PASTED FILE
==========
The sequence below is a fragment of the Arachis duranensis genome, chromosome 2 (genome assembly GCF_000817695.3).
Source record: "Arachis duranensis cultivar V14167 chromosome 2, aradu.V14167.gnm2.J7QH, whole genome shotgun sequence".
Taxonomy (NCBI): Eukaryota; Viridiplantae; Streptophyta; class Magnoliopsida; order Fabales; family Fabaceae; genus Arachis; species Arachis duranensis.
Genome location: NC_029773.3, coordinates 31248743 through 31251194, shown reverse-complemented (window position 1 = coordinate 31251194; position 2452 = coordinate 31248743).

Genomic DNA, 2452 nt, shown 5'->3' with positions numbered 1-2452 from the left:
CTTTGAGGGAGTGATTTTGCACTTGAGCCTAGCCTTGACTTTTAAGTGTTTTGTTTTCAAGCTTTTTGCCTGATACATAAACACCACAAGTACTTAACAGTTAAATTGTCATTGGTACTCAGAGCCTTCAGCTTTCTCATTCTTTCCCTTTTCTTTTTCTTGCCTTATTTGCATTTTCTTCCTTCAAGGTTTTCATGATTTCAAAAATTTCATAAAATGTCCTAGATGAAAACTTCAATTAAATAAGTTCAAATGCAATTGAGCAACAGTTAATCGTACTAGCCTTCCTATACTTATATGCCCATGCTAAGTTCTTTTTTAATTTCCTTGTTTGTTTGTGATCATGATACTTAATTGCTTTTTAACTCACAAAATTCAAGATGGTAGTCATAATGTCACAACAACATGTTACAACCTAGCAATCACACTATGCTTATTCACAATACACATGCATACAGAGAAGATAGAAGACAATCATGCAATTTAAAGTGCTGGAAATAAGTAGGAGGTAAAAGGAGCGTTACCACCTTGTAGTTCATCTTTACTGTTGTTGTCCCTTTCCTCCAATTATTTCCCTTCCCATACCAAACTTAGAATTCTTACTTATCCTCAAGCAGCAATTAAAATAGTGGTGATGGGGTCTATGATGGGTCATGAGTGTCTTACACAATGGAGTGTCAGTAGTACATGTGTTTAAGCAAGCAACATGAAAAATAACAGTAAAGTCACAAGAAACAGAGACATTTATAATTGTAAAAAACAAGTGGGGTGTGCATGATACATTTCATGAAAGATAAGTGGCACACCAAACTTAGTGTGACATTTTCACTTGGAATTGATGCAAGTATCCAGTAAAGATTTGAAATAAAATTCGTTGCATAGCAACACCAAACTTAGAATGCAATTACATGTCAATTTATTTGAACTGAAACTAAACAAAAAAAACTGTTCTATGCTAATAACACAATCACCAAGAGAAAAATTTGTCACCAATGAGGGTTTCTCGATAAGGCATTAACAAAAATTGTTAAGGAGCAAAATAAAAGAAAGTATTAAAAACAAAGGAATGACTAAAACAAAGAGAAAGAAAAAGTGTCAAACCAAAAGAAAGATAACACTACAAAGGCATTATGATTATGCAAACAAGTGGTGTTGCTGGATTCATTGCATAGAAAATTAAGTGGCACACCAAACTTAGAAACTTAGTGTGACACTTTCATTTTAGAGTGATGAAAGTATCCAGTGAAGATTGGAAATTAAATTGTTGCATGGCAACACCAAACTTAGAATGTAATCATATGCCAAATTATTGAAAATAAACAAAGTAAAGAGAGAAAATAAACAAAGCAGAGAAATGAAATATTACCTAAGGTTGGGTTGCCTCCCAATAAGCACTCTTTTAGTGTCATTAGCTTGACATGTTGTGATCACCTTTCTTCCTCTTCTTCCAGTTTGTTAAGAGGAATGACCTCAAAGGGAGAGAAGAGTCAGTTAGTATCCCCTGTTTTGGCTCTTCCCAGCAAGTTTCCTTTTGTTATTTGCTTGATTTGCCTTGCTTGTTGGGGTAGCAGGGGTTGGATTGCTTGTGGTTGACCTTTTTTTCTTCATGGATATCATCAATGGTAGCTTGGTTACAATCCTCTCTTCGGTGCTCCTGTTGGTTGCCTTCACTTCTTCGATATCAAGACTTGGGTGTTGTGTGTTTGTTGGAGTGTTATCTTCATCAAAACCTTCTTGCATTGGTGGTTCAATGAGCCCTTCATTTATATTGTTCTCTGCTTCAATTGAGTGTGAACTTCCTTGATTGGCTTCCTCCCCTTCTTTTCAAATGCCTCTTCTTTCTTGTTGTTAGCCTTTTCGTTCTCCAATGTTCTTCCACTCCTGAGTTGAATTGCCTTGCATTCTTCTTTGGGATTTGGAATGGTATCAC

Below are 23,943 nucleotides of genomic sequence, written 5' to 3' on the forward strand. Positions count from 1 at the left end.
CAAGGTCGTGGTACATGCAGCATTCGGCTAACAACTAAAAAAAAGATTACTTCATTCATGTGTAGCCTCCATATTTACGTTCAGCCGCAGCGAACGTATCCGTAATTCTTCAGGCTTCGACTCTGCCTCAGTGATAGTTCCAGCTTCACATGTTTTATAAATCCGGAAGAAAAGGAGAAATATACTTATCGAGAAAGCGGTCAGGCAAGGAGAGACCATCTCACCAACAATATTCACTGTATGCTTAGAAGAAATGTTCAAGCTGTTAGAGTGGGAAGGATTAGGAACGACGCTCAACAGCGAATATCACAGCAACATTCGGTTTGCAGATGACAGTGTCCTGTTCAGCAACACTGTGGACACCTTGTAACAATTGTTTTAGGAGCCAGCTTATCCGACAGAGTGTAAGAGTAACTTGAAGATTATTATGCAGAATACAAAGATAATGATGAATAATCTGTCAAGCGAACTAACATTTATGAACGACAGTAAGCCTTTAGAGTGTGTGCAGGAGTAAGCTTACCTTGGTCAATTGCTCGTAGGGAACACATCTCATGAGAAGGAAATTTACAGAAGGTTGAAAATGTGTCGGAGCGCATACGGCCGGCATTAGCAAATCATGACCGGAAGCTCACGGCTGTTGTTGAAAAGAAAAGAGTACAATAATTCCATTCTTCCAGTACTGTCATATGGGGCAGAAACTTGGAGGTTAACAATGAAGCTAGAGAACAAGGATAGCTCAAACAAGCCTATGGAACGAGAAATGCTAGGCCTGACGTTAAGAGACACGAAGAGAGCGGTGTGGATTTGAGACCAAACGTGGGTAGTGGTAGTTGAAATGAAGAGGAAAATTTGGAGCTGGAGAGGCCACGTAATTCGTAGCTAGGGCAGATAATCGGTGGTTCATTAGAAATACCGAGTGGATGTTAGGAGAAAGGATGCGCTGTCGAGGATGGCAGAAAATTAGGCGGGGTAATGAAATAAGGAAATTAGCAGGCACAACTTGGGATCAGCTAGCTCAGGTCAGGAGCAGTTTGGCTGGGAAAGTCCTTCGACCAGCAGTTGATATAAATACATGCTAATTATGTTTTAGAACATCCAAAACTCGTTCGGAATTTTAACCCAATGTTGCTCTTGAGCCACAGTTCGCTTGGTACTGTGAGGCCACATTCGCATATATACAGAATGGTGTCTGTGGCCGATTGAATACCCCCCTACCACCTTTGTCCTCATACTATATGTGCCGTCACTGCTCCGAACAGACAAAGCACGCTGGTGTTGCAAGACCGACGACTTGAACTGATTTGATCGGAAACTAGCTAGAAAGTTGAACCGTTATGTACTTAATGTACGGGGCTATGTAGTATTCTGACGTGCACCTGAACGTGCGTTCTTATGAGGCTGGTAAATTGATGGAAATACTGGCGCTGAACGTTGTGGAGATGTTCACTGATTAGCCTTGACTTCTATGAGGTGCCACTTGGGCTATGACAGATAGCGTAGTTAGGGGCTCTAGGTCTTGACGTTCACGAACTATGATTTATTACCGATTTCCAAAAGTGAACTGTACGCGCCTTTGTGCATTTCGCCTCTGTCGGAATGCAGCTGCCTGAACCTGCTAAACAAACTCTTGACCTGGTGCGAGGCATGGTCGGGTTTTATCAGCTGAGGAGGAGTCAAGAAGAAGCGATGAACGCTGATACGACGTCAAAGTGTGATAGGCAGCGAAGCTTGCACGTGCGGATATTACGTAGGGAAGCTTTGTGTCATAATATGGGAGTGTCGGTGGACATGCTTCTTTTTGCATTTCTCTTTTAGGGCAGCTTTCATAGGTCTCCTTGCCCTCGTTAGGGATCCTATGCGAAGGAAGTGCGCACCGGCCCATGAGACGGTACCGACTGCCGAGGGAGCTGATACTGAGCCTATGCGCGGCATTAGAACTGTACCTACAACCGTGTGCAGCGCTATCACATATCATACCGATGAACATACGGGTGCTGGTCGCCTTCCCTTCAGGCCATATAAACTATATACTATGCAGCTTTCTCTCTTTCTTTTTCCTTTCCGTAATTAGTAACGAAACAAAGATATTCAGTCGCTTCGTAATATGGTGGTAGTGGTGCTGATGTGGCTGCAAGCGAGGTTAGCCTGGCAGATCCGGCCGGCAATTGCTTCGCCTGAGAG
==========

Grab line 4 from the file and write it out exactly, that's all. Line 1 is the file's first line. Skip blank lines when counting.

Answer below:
Genome location: NC_029773.3, coordinates 31248743 through 31251194, shown reverse-complemented (window position 1 = coordinate 31251194; position 2452 = coordinate 31248743).